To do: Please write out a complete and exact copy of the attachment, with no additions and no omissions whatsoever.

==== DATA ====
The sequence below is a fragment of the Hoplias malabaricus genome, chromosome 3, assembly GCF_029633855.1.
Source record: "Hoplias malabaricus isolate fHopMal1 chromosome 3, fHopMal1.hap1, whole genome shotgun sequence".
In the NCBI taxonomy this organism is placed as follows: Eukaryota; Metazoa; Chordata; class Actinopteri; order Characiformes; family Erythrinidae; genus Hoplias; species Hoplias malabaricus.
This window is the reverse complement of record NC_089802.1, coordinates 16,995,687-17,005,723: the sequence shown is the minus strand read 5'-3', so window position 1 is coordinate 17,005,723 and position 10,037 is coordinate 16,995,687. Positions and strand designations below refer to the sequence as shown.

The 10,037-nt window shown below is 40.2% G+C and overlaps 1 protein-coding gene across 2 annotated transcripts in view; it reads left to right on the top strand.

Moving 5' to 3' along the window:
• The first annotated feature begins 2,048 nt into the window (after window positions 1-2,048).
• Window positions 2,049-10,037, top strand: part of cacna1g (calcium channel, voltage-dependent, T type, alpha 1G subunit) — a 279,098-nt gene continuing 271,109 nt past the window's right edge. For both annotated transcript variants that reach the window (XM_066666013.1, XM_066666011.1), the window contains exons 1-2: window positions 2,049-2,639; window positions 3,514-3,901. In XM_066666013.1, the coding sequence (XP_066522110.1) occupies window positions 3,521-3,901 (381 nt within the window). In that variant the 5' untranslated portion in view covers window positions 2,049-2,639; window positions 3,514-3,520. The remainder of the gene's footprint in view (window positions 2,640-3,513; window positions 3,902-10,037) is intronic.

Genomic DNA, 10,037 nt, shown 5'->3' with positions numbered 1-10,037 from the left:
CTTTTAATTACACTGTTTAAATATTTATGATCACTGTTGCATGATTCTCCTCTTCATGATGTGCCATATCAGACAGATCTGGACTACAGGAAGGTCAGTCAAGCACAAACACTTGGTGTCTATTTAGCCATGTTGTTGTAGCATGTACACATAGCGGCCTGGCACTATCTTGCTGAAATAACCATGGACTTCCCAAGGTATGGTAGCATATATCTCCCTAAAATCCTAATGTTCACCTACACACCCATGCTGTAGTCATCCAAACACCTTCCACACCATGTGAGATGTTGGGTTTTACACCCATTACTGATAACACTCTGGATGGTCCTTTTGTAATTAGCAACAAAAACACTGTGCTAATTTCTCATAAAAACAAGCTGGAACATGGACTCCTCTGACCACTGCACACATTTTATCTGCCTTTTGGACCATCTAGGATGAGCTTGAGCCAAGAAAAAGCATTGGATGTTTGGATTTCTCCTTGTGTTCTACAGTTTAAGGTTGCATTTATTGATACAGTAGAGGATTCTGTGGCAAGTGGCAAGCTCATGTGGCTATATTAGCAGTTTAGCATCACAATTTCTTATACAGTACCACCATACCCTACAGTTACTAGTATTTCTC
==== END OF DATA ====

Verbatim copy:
The sequence below is a fragment of the Hoplias malabaricus genome, chromosome 3, assembly GCF_029633855.1.
Source record: "Hoplias malabaricus isolate fHopMal1 chromosome 3, fHopMal1.hap1, whole genome shotgun sequence".
In the NCBI taxonomy this organism is placed as follows: Eukaryota; Metazoa; Chordata; class Actinopteri; order Characiformes; family Erythrinidae; genus Hoplias; species Hoplias malabaricus.
This window is the reverse complement of record NC_089802.1, coordinates 16,995,687-17,005,723: the sequence shown is the minus strand read 5'-3', so window position 1 is coordinate 17,005,723 and position 10,037 is coordinate 16,995,687. Positions and strand designations below refer to the sequence as shown.

The 10,037-nt window shown below is 40.2% G+C and overlaps 1 protein-coding gene across 2 annotated transcripts in view; it reads left to right on the top strand.

Moving 5' to 3' along the window:
• The first annotated feature begins 2,048 nt into the window (after window positions 1-2,048).
• Window positions 2,049-10,037, top strand: part of cacna1g (calcium channel, voltage-dependent, T type, alpha 1G subunit) — a 279,098-nt gene continuing 271,109 nt past the window's right edge. For both annotated transcript variants that reach the window (XM_066666013.1, XM_066666011.1), the window contains exons 1-2: window positions 2,049-2,639; window positions 3,514-3,901. In XM_066666013.1, the coding sequence (XP_066522110.1) occupies window positions 3,521-3,901 (381 nt within the window). In that variant the 5' untranslated portion in view covers window positions 2,049-2,639; window positions 3,514-3,520. The remainder of the gene's footprint in view (window positions 2,640-3,513; window positions 3,902-10,037) is intronic.

Genomic DNA, 10,037 nt, shown 5'->3' with positions numbered 1-10,037 from the left:
CTTTTAATTACACTGTTTAAATATTTATGATCACTGTTGCATGATTCTCCTCTTCATGATGTGCCATATCAGACAGATCTGGACTACAGGAAGGTCAGTCAAGCACAAACACTTGGTGTCTATTTAGCCATGTTGTTGTAGCATGTACACATAGCGGCCTGGCACTATCTTGCTGAAATAACCATGGACTTCCCAAGGTATGGTAGCATATATCTCCCTAAAATCCTAATGTTCACCTACACACCCATGCTGTAGTCATCCAAACACCTTCCACACCATGTGAGATGTTGGGTTTTACACCCATTACTGATAACACTCTGGATGGTCCTTTTGTAATTAGCAACAAAAACACTGTGCTAATTTCTCATAAAAACAAGCTGGAACATGGACTCCTCTGACCACTGCACACATTTTATCTGCCTTTTGGACCATCTAGGATGAGCTTGAGCCAAGAAAAAGCATTGGATGTTTGGATTTCTCCTTGTGTTCTACAGTTTAAGGTTGCATTTATTGATACAGTAGAGGATTCTGTGGCAAGTGGCAAGCTCATGTGGCTATATTAGCAGTTTAGCATCACAATTTCTTATACAGTACCACCATACCCTACAGTTACTAGTATTTCTC